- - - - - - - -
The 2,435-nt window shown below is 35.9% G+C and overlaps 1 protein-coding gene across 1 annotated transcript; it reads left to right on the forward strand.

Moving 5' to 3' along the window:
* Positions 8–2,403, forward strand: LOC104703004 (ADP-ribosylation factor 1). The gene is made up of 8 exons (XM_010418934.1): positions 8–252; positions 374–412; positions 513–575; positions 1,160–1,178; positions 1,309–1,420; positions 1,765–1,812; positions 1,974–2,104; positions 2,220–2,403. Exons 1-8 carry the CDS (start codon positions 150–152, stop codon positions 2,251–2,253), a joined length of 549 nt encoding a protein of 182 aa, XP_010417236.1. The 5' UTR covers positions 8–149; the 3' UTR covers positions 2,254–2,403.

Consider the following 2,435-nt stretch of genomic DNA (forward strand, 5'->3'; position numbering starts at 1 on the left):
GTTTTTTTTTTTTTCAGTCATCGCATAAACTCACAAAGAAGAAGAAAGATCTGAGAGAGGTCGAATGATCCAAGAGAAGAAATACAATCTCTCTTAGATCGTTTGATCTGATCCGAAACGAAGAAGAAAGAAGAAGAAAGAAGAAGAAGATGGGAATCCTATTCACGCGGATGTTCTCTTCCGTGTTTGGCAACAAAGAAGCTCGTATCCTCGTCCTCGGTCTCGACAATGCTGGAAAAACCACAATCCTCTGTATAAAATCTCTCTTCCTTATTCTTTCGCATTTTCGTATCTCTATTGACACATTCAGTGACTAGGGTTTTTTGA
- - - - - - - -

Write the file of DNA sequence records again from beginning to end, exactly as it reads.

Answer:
The 2,435-nt window shown below is 35.9% G+C and overlaps 1 protein-coding gene across 1 annotated transcript; it reads left to right on the forward strand.

Moving 5' to 3' along the window:
* Positions 8–2,403, forward strand: LOC104703004 (ADP-ribosylation factor 1). The gene is made up of 8 exons (XM_010418934.1): positions 8–252; positions 374–412; positions 513–575; positions 1,160–1,178; positions 1,309–1,420; positions 1,765–1,812; positions 1,974–2,104; positions 2,220–2,403. Exons 1-8 carry the CDS (start codon positions 150–152, stop codon positions 2,251–2,253), a joined length of 549 nt encoding a protein of 182 aa, XP_010417236.1. The 5' UTR covers positions 8–149; the 3' UTR covers positions 2,254–2,403.

Consider the following 2,435-nt stretch of genomic DNA (forward strand, 5'->3'; position numbering starts at 1 on the left):
GTTTTTTTTTTTTTCAGTCATCGCATAAACTCACAAAGAAGAAGAAAGATCTGAGAGAGGTCGAATGATCCAAGAGAAGAAATACAATCTCTCTTAGATCGTTTGATCTGATCCGAAACGAAGAAGAAAGAAGAAGAAAGAAGAAGAAGATGGGAATCCTATTCACGCGGATGTTCTCTTCCGTGTTTGGCAACAAAGAAGCTCGTATCCTCGTCCTCGGTCTCGACAATGCTGGAAAAACCACAATCCTCTGTATAAAATCTCTCTTCCTTATTCTTTCGCATTTTCGTATCTCTATTGACACATTCAGTGACTAGGGTTTTTTGA